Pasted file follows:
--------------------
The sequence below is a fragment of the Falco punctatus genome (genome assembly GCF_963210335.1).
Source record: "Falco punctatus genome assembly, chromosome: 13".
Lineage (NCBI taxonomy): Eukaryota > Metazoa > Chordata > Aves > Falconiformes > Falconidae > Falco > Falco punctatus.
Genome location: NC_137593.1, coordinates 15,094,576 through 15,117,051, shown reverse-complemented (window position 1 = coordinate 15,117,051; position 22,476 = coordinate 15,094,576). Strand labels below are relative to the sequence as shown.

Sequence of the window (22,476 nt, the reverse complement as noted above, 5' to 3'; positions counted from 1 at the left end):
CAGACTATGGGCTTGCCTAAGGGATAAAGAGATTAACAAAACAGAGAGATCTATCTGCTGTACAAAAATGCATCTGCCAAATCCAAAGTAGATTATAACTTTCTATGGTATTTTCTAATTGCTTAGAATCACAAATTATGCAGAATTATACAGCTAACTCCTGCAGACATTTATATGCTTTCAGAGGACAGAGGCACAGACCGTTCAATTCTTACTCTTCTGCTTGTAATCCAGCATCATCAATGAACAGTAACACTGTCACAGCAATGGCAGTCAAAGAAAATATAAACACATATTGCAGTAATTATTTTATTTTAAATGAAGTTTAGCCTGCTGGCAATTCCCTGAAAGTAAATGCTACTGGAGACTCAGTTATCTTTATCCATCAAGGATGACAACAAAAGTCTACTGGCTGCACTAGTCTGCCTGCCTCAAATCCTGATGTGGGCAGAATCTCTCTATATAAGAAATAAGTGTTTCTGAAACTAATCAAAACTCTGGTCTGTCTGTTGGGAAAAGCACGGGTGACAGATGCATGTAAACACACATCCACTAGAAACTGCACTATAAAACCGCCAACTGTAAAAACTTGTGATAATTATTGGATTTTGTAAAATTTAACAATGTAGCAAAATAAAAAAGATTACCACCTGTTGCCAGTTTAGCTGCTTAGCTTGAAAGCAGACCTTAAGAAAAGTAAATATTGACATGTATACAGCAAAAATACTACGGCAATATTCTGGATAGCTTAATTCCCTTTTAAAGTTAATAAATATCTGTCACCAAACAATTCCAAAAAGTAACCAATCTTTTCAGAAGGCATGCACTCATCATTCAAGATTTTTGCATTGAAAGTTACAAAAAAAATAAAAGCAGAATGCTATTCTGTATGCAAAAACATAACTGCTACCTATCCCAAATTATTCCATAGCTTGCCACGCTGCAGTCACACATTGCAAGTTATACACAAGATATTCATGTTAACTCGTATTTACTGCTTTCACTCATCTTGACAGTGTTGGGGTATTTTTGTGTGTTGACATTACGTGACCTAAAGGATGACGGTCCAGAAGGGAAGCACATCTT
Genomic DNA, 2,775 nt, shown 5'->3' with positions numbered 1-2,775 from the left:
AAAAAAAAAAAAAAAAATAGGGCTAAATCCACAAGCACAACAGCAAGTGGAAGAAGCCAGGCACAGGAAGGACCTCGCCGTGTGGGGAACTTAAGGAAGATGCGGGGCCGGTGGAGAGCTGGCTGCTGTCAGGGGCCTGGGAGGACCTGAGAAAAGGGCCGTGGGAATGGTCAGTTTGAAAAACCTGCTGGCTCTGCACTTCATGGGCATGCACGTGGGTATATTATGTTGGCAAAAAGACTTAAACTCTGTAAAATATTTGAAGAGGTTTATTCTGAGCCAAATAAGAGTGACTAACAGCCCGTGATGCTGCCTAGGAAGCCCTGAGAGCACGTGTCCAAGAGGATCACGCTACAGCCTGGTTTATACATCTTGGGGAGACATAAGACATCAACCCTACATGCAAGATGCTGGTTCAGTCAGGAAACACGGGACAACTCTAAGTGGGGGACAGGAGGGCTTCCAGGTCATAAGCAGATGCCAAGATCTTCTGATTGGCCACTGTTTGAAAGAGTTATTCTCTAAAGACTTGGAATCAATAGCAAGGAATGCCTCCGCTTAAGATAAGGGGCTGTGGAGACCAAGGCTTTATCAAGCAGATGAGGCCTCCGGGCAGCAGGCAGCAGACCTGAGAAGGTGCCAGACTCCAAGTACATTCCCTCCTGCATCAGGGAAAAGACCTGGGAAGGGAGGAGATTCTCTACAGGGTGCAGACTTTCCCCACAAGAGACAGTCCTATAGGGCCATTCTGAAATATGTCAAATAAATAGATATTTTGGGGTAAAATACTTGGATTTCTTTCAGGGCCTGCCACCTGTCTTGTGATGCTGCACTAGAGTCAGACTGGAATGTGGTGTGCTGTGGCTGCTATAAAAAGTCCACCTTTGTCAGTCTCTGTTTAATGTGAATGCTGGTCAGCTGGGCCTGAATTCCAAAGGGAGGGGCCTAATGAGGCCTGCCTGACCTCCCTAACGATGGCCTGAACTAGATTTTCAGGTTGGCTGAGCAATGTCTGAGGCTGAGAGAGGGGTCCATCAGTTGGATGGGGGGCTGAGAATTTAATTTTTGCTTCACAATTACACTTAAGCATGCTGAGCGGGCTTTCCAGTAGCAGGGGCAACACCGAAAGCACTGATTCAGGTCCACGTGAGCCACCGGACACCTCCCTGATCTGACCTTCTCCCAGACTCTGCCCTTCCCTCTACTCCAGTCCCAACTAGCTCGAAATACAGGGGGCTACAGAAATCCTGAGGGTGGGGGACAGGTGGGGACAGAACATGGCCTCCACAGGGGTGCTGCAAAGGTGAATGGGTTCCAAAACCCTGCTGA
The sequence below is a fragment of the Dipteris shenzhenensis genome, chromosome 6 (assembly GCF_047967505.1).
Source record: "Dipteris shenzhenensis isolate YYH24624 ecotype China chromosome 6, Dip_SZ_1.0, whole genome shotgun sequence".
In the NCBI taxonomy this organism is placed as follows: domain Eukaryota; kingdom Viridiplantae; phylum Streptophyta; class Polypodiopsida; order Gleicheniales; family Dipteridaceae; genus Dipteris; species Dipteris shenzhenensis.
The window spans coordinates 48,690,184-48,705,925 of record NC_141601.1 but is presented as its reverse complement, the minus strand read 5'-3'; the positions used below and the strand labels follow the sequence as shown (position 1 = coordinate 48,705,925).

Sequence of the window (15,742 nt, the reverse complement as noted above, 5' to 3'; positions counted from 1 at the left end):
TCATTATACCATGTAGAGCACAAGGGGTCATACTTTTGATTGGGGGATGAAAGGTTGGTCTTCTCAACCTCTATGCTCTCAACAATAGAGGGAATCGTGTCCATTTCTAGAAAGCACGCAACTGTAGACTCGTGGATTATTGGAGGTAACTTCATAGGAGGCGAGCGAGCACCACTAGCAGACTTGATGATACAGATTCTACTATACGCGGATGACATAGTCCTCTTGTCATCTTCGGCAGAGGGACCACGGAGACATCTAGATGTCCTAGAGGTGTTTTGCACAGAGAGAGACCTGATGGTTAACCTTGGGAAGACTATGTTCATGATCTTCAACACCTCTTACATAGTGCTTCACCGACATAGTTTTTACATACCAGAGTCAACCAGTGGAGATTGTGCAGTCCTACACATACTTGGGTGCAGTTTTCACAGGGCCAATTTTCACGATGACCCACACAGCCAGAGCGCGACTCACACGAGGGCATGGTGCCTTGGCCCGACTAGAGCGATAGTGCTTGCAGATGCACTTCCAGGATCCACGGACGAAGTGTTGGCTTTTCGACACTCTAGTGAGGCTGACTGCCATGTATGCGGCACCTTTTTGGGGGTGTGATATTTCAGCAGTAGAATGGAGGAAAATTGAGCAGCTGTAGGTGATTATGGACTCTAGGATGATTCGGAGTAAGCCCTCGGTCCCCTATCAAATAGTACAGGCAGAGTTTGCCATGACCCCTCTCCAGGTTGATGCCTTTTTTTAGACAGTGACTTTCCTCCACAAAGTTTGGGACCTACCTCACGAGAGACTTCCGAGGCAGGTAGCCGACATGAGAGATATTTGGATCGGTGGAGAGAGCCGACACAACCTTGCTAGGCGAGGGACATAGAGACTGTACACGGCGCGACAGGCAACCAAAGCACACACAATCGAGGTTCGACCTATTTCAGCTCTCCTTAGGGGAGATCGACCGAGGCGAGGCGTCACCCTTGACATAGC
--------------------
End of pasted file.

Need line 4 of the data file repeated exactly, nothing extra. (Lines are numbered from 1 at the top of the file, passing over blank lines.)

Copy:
Genome location: NC_137593.1, coordinates 15,094,576 through 15,117,051, shown reverse-complemented (window position 1 = coordinate 15,117,051; position 22,476 = coordinate 15,094,576). Strand labels below are relative to the sequence as shown.